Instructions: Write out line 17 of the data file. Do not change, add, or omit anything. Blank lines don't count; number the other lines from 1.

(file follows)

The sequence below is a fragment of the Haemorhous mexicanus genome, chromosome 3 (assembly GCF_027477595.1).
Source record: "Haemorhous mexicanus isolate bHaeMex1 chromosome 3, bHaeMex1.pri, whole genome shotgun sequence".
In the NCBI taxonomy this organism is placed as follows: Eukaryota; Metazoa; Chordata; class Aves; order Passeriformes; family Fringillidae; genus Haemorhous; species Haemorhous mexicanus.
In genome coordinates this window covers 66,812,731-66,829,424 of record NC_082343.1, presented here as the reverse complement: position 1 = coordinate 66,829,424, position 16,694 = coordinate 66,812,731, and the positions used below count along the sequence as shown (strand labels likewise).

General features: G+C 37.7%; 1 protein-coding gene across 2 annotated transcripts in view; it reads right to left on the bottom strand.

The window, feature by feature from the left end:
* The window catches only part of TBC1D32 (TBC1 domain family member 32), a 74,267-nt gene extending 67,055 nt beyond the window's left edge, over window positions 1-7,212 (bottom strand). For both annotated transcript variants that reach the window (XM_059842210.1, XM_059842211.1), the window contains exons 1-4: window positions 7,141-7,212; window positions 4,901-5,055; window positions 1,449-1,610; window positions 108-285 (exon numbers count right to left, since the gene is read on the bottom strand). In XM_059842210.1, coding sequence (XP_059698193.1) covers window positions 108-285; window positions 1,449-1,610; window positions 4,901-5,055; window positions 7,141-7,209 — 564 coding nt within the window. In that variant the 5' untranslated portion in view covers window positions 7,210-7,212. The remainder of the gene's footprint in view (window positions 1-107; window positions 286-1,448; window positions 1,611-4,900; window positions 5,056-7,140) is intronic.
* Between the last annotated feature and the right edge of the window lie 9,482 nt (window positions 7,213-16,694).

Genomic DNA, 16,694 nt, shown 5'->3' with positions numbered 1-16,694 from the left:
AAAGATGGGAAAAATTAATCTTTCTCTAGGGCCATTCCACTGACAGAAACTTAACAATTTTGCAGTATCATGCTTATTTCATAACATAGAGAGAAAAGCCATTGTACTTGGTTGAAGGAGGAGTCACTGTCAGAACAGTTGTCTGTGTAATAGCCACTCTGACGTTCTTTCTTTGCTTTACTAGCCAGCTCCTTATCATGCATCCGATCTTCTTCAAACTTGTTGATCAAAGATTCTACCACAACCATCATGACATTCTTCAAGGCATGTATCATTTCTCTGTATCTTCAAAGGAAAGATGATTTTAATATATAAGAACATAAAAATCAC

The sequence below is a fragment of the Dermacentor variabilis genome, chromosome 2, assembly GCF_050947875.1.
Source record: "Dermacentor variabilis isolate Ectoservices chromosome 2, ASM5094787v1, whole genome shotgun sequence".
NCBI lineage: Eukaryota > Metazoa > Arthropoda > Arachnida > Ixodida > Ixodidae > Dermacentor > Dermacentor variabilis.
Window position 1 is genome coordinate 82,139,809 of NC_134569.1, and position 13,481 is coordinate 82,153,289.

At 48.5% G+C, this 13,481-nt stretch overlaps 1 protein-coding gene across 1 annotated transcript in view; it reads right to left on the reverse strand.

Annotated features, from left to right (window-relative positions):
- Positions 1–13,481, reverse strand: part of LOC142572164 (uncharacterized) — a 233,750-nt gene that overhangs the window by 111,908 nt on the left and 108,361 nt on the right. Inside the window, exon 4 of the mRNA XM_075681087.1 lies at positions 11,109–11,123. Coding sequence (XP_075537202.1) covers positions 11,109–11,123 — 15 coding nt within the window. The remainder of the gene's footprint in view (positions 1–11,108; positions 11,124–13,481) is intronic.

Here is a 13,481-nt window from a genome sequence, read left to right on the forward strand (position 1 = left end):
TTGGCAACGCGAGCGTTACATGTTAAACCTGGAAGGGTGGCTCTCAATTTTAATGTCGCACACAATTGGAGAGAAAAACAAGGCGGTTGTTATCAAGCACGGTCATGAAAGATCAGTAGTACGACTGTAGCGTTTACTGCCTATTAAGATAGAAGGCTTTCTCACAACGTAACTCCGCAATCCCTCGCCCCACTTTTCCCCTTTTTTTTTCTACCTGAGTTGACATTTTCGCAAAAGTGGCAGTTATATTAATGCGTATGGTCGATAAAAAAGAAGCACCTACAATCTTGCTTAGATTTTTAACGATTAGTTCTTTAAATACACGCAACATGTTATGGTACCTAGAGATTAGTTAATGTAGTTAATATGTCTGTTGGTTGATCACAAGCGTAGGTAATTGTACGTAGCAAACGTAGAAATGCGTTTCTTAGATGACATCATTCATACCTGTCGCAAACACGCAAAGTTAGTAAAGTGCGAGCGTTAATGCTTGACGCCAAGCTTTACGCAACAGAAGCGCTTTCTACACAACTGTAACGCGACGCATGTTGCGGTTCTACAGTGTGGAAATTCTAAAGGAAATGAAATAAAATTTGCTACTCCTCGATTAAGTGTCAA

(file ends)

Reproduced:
- Positions 1–13,481, reverse strand: part of LOC142572164 (uncharacterized) — a 233,750-nt gene that overhangs the window by 111,908 nt on the left and 108,361 nt on the right. Inside the window, exon 4 of the mRNA XM_075681087.1 lies at positions 11,109–11,123. Coding sequence (XP_075537202.1) covers positions 11,109–11,123 — 15 coding nt within the window. The remainder of the gene's footprint in view (positions 1–11,108; positions 11,124–13,481) is intronic.